- They explained that the scrum master would still complete the team’s weekly reports and track issues using the recognised red-amber-green status mechanism.
- The team informed the leadership team that it was only a trial, not an irreversible commitment.
- And since it was a trial, the scrum master discussed with the leadership team the fact that they needed to give the delivery team the time to learn from mistakes.
- Finally, since the leadership team had endorsed agile ways of working, the scrum master helped them understand that the switch to Kanban was in keeping with two of the Agile Manifesto values:
- Individuals and interactions over processes and tools
- Responding to change over following a plan
So those were the discussions the team had with the leadership team. What actions did they actually take?
Acknowledging where the leadership team was coming from, recognising the need to change the processes incrementally, and knowing that quality must be maintained, the team decided on these actions:
- The team still chose to use story points and their velocity to forecast what could be delivered every fortnight. Since a lot of the work was unpredictable, only a portion of the velocity was available for this forecasted work.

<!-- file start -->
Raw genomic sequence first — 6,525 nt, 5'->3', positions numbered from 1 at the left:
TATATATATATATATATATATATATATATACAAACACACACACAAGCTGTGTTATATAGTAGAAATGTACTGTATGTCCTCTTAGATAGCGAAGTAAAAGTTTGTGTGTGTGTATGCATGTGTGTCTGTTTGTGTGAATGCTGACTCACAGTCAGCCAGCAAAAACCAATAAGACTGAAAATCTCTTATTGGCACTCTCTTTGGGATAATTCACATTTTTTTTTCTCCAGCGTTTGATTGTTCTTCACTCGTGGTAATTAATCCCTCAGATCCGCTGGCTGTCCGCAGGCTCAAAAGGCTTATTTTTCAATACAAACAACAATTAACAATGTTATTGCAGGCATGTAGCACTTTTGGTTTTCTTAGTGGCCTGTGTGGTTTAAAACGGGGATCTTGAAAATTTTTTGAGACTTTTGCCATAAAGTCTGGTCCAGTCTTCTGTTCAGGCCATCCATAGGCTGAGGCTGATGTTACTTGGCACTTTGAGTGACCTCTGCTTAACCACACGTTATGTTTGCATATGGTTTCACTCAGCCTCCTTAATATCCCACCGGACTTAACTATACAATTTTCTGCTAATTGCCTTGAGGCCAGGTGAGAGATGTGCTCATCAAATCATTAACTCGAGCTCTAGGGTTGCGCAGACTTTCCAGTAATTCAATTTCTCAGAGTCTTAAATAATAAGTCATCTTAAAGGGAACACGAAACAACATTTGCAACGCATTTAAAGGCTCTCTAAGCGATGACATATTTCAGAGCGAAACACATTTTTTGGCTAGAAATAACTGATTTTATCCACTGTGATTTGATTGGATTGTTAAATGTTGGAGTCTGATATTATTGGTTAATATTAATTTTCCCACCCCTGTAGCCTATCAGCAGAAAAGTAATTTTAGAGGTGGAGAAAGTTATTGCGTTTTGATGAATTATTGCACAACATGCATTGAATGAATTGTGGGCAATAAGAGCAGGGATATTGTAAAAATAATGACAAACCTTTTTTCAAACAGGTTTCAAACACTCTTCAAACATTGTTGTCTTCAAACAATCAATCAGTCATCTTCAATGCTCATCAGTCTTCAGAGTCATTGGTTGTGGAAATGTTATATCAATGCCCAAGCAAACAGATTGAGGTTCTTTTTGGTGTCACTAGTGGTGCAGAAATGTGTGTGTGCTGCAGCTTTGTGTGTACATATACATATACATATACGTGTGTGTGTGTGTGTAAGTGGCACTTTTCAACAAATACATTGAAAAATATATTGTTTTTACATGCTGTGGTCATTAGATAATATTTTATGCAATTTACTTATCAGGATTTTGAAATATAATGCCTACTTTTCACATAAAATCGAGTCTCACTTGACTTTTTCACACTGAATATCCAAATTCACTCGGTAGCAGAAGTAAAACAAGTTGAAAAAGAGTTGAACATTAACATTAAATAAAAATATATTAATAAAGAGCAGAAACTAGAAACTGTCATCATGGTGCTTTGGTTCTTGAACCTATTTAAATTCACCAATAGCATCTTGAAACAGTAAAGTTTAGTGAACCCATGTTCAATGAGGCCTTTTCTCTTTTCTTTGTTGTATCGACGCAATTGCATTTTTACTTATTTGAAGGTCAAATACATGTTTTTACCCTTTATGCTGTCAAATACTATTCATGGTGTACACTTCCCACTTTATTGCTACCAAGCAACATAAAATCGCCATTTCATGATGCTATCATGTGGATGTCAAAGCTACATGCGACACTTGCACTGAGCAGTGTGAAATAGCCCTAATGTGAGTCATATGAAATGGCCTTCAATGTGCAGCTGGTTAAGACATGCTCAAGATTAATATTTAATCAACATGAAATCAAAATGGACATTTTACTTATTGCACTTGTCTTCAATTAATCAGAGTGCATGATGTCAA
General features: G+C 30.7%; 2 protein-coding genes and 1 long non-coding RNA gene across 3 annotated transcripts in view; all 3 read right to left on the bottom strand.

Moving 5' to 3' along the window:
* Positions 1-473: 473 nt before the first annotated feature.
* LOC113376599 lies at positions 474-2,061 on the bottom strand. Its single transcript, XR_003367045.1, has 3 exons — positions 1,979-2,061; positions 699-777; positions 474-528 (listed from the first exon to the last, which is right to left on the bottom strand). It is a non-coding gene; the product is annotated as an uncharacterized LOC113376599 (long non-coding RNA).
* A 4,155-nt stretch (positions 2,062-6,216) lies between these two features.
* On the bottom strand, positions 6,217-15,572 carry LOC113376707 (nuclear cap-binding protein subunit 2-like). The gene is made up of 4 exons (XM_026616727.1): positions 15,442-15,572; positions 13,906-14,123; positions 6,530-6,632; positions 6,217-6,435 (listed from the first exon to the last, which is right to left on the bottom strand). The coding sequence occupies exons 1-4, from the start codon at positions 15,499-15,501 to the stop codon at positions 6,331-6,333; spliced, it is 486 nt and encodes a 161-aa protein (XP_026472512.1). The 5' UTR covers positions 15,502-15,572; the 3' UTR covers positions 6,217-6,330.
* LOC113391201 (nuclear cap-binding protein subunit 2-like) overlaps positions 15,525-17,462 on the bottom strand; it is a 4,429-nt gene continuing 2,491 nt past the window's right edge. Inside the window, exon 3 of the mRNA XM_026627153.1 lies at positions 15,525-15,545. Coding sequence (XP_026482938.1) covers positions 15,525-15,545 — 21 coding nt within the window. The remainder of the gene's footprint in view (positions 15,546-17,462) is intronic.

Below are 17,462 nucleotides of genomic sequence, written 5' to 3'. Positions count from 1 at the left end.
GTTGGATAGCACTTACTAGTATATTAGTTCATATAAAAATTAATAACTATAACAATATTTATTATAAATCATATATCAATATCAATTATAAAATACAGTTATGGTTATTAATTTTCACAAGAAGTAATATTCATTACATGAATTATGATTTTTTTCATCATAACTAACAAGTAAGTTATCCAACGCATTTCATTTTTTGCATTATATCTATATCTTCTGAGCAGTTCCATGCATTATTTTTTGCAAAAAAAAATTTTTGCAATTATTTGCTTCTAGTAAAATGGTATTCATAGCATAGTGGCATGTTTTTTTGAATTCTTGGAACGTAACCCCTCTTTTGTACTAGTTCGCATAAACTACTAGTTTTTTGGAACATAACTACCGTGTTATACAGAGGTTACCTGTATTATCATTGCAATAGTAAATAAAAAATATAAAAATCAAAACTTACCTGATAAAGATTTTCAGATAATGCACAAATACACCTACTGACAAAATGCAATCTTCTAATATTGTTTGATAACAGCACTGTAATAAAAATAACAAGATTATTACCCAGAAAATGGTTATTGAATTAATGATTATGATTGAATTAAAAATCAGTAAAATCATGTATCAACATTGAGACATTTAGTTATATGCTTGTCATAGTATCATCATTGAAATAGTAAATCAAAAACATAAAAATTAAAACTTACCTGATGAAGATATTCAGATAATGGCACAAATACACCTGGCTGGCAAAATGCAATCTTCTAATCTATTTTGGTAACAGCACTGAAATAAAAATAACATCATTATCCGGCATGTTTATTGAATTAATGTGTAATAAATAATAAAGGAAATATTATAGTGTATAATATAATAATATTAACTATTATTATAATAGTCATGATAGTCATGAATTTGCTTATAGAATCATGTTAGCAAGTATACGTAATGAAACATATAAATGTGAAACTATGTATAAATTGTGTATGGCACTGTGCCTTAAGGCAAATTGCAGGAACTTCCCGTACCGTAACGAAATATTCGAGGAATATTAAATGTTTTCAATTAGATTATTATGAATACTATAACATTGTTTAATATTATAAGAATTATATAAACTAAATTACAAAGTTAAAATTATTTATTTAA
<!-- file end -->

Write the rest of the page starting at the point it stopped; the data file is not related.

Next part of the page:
- The team still had a fixed cadence for some ceremonies such as release management, retrospectives and reporting.
- Ad hoc individual story planning and story reviews were introduced. Thus creating a more responsive flow of work.
- The team ran workshops to discuss and agree on the first set of Kanban columns and WIP limits. Therefore they began to anticipate where the flow of work should be constrained.
- Since it was too early to figure out what they’d be, exit criteria would be introduced later.
How does the story end?
Here’s what happened after a couple of iterations
- The team wasn’t loading work into the sprint backlog which they knew they couldn’t deliver. This gave the business a more realistic picture of the team’s capacity and encouraged the business to recognise the switch to a support operation. Although they found it hard, the business understood less new features could be delivered.
- Since the team was continuing to story point work, and measure their velocity, artefacts such as the product burn-up chart was still a very useful discussion tool.
- The team was still able to report on their fortnightly delivery forecast. The leadership team understood the team’s changes did not affect the quality of work and it was not detrimental to the rate of delivery
So, this story has a happy ending.
The team successfully found a way to understand and address the concerns of senior managers. Those managers understood the value of giving team autonomy over their own processes. And, with scrum master guidance, the team independently found a way of working which was more appropriate to their new responsibilities to look after the platform’s users.
What’s your story? Do you have similar challenges in your teams and departments?